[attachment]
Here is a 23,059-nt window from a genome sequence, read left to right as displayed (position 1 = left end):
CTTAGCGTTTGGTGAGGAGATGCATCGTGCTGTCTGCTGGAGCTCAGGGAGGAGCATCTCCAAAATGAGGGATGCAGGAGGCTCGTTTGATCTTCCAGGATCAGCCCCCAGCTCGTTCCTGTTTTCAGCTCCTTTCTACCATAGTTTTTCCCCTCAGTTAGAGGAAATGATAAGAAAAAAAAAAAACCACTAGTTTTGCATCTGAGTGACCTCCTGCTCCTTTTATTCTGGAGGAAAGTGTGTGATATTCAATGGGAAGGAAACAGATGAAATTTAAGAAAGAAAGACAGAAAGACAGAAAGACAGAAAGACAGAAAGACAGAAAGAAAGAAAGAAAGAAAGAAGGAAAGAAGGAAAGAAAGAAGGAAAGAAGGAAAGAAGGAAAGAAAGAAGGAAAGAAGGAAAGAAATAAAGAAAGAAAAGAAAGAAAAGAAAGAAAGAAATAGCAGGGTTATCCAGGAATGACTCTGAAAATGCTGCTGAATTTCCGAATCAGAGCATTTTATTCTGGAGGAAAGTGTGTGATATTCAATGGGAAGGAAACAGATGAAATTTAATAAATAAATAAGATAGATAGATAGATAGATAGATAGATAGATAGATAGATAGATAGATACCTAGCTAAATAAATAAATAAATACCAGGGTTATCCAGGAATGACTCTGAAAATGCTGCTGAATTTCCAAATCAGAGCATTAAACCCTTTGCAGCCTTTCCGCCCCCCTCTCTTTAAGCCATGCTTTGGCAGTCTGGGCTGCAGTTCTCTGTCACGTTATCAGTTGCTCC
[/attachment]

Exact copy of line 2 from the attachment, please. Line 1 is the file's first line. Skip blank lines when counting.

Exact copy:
CTTAGCGTTTGGTGAGGAGATGCATCGTGCTGTCTGCTGGAGCTCAGGGAGGAGCATCTCCAAAATGAGGGATGCAGGAGGCTCGTTTGATCTTCCAGGATCAGCCCCCAGCTCGTTCCTGTTTTCAGCTCCTTTCTACCATAGTTTTTCCCCTCAGTTAGAGGAAATGATAAGAAAAAAAAAAAACCACTAGTTTTGCATCTGAGTGACCTCCTGCTCCTTTTATTCTGGAGGAAAGTGTGTGATATTCAATGGGAAGGAAACAGATGAAATTTAAGAAAGAAAGACAGAAAGACAGAAAGACAGAAAGACAGAAAGACAGAAAGAAAGAAAGAAAGAAAGAAGGAAAGAAGGAAAGAAAGAAGGAAAGAAGGAAAGAAGGAAAGAAAGAAGGAAAGAAGGAAAGAAATAAAGAAAGAAAAGAAAGAAAAGAAAGAAAGAAATAGCAGGGTTATCCAGGAATGACTCTGAAAATGCTGCTGAATTTCCGAATCAGAGCATTTTATTCTGGAGGAAAGTGTGTGATATTCAATGGGAAGGAAACAGATGAAATTTAATAAATAAATAAGATAGATAGATAGATAGATAGATAGATAGATAGATAGATAGATAGATACCTAGCTAAATAAATAAATAAATACCAGGGTTATCCAGGAATGACTCTGAAAATGCTGCTGAATTTCCAAATCAGAGCATTAAACCCTTTGCAGCCTTTCCGCCCCCCTCTCTTTAAGCCATGCTTTGGCAGTCTGGGCTGCAGTTCTCTGTCACGTTATCAGTTGCTCC